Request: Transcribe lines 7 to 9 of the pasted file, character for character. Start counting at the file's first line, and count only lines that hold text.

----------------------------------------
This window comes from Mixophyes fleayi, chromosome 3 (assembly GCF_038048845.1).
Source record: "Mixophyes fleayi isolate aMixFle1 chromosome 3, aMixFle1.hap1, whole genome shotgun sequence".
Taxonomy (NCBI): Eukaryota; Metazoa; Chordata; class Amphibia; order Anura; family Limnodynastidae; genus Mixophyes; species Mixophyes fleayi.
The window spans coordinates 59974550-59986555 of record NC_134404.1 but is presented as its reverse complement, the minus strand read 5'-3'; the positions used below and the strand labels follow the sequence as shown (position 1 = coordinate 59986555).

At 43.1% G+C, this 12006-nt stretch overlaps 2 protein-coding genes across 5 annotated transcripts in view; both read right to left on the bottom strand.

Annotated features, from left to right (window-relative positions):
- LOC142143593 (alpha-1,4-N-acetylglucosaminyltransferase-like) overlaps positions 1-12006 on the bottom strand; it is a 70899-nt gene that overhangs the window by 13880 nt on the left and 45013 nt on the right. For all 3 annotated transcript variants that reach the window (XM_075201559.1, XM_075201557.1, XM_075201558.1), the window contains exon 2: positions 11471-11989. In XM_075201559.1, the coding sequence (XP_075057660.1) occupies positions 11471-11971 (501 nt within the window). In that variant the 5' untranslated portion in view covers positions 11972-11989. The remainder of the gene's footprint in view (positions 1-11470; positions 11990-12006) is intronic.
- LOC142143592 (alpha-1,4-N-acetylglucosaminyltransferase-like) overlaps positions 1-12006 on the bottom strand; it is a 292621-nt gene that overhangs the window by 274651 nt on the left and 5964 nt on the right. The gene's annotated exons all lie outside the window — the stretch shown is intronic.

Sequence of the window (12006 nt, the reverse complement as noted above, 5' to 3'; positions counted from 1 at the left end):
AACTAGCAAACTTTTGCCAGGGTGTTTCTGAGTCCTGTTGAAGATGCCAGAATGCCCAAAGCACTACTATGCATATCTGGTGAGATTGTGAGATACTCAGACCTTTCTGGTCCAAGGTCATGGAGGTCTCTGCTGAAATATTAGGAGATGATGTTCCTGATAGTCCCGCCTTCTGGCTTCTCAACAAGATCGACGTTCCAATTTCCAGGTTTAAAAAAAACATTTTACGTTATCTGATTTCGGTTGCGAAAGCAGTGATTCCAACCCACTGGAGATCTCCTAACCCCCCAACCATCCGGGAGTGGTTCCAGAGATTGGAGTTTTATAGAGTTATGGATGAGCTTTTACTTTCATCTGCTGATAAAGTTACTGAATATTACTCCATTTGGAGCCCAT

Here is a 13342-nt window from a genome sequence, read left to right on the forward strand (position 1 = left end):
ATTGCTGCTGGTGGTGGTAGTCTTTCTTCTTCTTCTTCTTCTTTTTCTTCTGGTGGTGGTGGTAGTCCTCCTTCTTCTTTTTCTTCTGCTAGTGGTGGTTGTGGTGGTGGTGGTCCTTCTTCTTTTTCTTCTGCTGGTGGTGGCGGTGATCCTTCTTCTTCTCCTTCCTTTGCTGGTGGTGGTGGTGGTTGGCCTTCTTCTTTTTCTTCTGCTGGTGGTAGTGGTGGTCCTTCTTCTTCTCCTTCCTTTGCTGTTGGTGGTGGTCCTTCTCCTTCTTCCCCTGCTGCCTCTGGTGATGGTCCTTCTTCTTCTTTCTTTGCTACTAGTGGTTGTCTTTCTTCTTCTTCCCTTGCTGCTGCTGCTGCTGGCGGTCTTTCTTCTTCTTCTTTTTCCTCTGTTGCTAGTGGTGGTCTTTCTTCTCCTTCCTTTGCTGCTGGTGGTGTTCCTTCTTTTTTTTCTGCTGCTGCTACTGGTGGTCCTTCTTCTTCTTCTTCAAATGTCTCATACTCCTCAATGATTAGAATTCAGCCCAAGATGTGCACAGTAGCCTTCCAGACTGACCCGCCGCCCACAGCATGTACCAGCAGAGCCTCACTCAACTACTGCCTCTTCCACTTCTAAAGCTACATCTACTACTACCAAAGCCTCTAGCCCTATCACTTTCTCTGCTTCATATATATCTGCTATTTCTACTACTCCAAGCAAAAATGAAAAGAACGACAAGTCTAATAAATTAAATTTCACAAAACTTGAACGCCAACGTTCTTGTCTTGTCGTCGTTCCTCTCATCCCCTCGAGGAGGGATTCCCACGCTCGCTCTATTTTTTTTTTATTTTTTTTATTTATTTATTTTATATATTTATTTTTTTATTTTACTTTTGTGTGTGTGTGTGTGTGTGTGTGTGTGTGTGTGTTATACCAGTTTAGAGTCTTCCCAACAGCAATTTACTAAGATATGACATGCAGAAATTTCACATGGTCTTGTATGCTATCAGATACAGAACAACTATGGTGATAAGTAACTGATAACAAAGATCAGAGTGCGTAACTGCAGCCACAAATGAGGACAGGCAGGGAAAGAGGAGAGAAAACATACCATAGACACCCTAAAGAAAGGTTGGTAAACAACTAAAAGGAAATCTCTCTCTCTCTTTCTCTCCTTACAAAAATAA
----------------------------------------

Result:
- LOC142143593 (alpha-1,4-N-acetylglucosaminyltransferase-like) overlaps positions 1-12006 on the bottom strand; it is a 70899-nt gene that overhangs the window by 13880 nt on the left and 45013 nt on the right. For all 3 annotated transcript variants that reach the window (XM_075201559.1, XM_075201557.1, XM_075201558.1), the window contains exon 2: positions 11471-11989. In XM_075201559.1, the coding sequence (XP_075057660.1) occupies positions 11471-11971 (501 nt within the window). In that variant the 5' untranslated portion in view covers positions 11972-11989. The remainder of the gene's footprint in view (positions 1-11470; positions 11990-12006) is intronic.
- LOC142143592 (alpha-1,4-N-acetylglucosaminyltransferase-like) overlaps positions 1-12006 on the bottom strand; it is a 292621-nt gene that overhangs the window by 274651 nt on the left and 5964 nt on the right. The gene's annotated exons all lie outside the window — the stretch shown is intronic.

Sequence of the window (12006 nt, the reverse complement as noted above, 5' to 3'; positions counted from 1 at the left end):